As a Microsoft MVP, I see plenty of nifty technology buried deep inside Microsoft’s labs. While bomb-proof NDAs
prevent us from sharing most of what we’ve seen, the privilege of just being allowed in the door is one I wouldn’t trade for almost anything.
That exposure to what’s upcoming, however, sometimes limits what we can talk about publicly. Once we’ve seen something, we can’t talk about that thing until we’re given permission. It’s a fair trade.
That said, my MVP focus doesn’t lie with the team that manages System Center Virtual Machine Manager (SCVMM). I haven’t been given the opportunity to see what’s on the horizon, so you and I know about the same in regards to what’s next. And sometimes that can be a good thing, such as when you’re writing an article about the things in a product you really want to see.
Virtual Machine Manager meets the private cloud
I’ve been working with SCVMM since its initial release, watching it evolve in near-lockstep with the Hyper-V virtualization platform. Yet, while that evolution has introduced some useful features, I find it still lacks important capabilities that I hope Microsoft will incorporate in the near future.
But what SCVMM needs to be right now and what it can be as the years go by represent two very different products. Based on trends in virtualization that are only recently becoming evident, the SCVMM of a few years from now will look quite different than the one we administer today. What’s impacting it the most stems from our industry’s second major evolution toward virtual systems management: private clouds.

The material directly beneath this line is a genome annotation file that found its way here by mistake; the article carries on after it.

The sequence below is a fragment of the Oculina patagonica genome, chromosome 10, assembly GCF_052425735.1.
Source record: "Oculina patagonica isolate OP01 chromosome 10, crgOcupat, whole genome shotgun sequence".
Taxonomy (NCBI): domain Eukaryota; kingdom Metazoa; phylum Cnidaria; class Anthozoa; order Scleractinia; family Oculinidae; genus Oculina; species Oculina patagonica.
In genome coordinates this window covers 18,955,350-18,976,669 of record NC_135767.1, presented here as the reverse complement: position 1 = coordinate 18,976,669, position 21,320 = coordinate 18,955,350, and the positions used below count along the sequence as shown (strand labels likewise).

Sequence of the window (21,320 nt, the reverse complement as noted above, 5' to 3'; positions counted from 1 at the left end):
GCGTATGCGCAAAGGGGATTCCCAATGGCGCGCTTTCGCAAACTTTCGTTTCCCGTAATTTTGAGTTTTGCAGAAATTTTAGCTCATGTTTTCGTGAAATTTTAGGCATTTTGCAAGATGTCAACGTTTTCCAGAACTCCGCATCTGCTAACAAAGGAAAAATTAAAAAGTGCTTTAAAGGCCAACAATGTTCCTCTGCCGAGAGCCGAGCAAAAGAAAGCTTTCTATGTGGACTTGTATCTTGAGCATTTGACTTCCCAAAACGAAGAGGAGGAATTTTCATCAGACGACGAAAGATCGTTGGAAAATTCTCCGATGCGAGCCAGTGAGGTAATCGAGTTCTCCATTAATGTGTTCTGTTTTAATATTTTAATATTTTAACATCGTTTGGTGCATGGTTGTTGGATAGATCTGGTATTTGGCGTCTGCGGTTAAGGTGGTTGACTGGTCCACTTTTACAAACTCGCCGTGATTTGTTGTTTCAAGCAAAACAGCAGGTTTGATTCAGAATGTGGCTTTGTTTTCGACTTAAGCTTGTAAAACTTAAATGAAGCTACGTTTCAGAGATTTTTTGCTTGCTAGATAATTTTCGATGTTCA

If you’re still confused about private clouds, don’t worry -- so are most people. That’s because today’s notion of a private cloud doesn’t necessarily surround a product that you can see, feel and interact with. Rather, the private cloud represents an entirely new approach to how you’ll manage your virtual resources.
I’ll give you my definition: While virtual machines are the vehicles that drive your business’ applications, the private cloud represents the infrastructure in which those virtual machines reside -- and that’s pretty much it.
Because of that confusion, I prefer to use the term private cloud thinking as opposed to private cloud computing when I’m out training and assisting clients with strategic planning. Private cloud thinking -- at least in my experience -- represents that second level of abstraction, shifting your mind further away from the hardware that constitutes your virtual environment.